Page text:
Waterford County Museum, Dungarvan, Co. Waterford, Ireland. Charity Reg: 17397
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Stories from Old Newspapers

Rev James Alcock Ring (1805-1893)

The following piece was published in The Protestant Standard, Sydney, on 27 May 1893.

Death of an Old Irish Clergyman

We regret to have to announce the death at the advanced age of eighty-eight years, of the Rev. James Alcock, A.M., Vicar of Ringagoona, near Dungarvan, in the diocese of Lismore, with which parish he had been associated for sixty years.  The deceased was ordained in the year 1831, and was appointed to the parish of Ringagoona in 1833, and officiated up to within a few months of his death.  During the Famine years the Rev. J Alcock rendered valuable help to the starving people around Ring, having procured funds for the purpose of buying food which was the means of saving many lives.  A curious incident in connection with the deceased and perhaps the only case of the kind in Ireland was that he resided during the sixty years…in the house of a Roman Catholic gentleman (Mr. Fitzgerald of Seaview).  It appears at the time of his appointment there was no Glebe house in the parish, or in fact, any house procurable, and being invited to stay at Seaview he remained there until his death.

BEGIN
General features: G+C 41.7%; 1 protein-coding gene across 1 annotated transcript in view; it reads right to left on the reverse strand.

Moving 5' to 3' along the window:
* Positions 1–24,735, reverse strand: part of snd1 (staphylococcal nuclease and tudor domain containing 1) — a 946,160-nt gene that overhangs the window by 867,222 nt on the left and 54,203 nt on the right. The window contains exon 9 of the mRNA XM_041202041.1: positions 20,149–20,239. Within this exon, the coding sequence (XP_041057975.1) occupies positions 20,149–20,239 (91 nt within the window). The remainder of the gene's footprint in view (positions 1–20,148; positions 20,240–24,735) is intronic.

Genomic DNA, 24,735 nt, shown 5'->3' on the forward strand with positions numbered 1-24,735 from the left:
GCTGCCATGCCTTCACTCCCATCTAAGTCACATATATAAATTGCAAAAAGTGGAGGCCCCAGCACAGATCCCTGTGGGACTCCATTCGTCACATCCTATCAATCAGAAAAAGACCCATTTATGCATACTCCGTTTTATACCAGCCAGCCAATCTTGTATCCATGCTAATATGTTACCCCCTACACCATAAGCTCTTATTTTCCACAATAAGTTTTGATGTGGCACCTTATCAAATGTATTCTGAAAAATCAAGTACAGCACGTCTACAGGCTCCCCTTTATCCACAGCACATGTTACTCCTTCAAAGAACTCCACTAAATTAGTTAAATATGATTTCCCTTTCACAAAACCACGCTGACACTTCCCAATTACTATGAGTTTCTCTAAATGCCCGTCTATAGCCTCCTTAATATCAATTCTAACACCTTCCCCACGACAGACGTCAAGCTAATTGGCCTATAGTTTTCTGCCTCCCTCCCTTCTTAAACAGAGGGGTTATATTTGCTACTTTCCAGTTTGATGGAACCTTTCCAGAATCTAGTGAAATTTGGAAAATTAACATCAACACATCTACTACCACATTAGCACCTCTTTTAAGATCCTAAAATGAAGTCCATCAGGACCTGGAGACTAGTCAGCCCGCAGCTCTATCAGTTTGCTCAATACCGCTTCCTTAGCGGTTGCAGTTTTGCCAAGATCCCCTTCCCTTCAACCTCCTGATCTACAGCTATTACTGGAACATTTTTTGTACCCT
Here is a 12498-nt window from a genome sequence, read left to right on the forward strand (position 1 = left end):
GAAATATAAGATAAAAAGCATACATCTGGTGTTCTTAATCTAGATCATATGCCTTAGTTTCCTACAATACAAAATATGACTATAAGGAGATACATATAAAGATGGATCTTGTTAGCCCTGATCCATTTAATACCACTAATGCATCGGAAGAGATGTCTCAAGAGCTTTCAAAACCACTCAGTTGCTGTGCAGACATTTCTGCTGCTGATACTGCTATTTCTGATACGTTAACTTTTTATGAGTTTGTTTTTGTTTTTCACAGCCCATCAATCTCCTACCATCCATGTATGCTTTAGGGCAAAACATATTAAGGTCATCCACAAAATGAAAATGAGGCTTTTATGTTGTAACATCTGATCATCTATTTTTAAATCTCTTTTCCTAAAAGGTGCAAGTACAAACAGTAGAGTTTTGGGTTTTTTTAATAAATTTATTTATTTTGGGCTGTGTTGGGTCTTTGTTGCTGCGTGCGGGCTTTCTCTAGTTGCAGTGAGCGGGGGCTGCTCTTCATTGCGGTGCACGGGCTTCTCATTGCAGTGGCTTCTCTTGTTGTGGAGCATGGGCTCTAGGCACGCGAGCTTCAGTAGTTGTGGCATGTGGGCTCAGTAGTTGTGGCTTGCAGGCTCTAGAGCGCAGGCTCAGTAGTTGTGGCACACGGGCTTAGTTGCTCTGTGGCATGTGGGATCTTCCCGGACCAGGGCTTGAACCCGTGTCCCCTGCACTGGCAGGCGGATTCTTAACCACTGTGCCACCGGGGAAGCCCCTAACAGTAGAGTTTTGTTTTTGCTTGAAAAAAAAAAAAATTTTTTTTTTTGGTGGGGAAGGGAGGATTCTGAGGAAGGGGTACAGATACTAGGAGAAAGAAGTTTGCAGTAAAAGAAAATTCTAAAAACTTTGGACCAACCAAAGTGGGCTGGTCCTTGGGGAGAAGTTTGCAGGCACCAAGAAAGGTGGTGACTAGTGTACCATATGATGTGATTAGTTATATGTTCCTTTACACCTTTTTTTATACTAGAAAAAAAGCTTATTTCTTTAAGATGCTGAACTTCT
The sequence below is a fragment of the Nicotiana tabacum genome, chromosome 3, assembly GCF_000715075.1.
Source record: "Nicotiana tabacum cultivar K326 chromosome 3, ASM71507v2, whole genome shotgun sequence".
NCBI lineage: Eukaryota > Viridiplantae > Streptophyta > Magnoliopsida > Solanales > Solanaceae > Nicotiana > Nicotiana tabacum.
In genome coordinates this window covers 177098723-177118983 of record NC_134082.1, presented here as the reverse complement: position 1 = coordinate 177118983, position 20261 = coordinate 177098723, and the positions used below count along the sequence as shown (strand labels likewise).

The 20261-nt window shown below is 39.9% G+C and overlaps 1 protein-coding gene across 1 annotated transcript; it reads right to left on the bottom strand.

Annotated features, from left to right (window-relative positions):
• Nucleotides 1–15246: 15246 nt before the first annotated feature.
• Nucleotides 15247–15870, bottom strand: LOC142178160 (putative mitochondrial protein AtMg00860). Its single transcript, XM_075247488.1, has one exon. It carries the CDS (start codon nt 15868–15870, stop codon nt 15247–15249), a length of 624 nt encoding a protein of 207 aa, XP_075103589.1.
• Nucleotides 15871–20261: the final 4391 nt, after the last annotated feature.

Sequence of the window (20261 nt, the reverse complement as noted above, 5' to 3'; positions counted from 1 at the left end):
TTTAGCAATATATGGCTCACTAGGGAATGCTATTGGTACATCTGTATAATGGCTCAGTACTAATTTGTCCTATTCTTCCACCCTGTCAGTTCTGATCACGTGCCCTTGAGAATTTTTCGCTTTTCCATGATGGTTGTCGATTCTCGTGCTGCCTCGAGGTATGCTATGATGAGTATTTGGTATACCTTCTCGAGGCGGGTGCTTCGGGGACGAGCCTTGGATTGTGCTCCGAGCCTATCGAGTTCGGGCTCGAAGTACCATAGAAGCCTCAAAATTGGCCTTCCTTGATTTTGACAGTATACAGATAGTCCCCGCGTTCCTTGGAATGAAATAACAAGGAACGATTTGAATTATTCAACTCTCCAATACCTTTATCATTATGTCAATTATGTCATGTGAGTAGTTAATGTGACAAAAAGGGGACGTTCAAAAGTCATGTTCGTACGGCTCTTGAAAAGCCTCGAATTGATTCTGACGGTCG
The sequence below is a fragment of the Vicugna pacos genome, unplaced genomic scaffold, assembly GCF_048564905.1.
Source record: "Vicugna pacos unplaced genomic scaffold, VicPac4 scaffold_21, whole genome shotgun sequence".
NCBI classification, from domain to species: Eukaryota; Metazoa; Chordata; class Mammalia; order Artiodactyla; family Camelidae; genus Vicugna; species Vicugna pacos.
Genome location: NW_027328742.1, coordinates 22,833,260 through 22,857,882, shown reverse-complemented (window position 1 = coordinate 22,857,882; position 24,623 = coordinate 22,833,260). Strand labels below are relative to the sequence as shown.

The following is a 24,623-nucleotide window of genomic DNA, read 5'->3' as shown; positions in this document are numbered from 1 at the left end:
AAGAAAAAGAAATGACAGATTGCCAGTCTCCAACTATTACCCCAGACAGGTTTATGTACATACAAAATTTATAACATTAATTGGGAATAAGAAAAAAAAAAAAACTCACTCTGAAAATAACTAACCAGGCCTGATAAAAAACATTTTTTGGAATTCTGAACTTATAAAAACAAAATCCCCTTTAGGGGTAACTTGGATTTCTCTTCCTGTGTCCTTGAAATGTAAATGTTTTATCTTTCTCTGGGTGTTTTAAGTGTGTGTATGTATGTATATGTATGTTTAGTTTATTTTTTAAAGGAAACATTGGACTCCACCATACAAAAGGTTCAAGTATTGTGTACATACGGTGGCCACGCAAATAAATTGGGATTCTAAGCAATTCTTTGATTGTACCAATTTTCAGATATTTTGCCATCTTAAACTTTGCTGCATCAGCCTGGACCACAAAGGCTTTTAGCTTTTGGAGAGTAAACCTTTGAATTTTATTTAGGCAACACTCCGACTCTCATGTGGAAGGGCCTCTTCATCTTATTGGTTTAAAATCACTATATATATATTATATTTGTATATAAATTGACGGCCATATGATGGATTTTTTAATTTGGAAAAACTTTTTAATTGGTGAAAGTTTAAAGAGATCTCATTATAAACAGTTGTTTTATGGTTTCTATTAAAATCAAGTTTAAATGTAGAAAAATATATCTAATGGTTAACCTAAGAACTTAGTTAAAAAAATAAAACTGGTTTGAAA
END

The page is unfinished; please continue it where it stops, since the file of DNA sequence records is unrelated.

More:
Photo of the Week

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Stories from Old Newspapers

Dungarvan - ‘the bathing here is execrable’

The following piece was published in the Clonmel Herald on the 25th of July 1831.  The writer was underwhelmed by the charms of Dungarvan.

Dungarvan….the approach provides a delightful promenade…it may be remarked that though it is one of the most considerable fishing towns in the kingdom, there are times when like the present fish is scarce and very dear; at the period of this excursion there was much scarcity of hake, but a glut of sprats which were sold extremely cheap and on which the poor people appear to live; these last fish if salted, dried in the air, and smoked, afford, it is said, a delightful repast.  The meat market was poorly supplied with mutton and beef, vegetables were scarce and consequently dear; the old potatoes which is of the old red apple kind, are very excellent and very superior to new potatoes.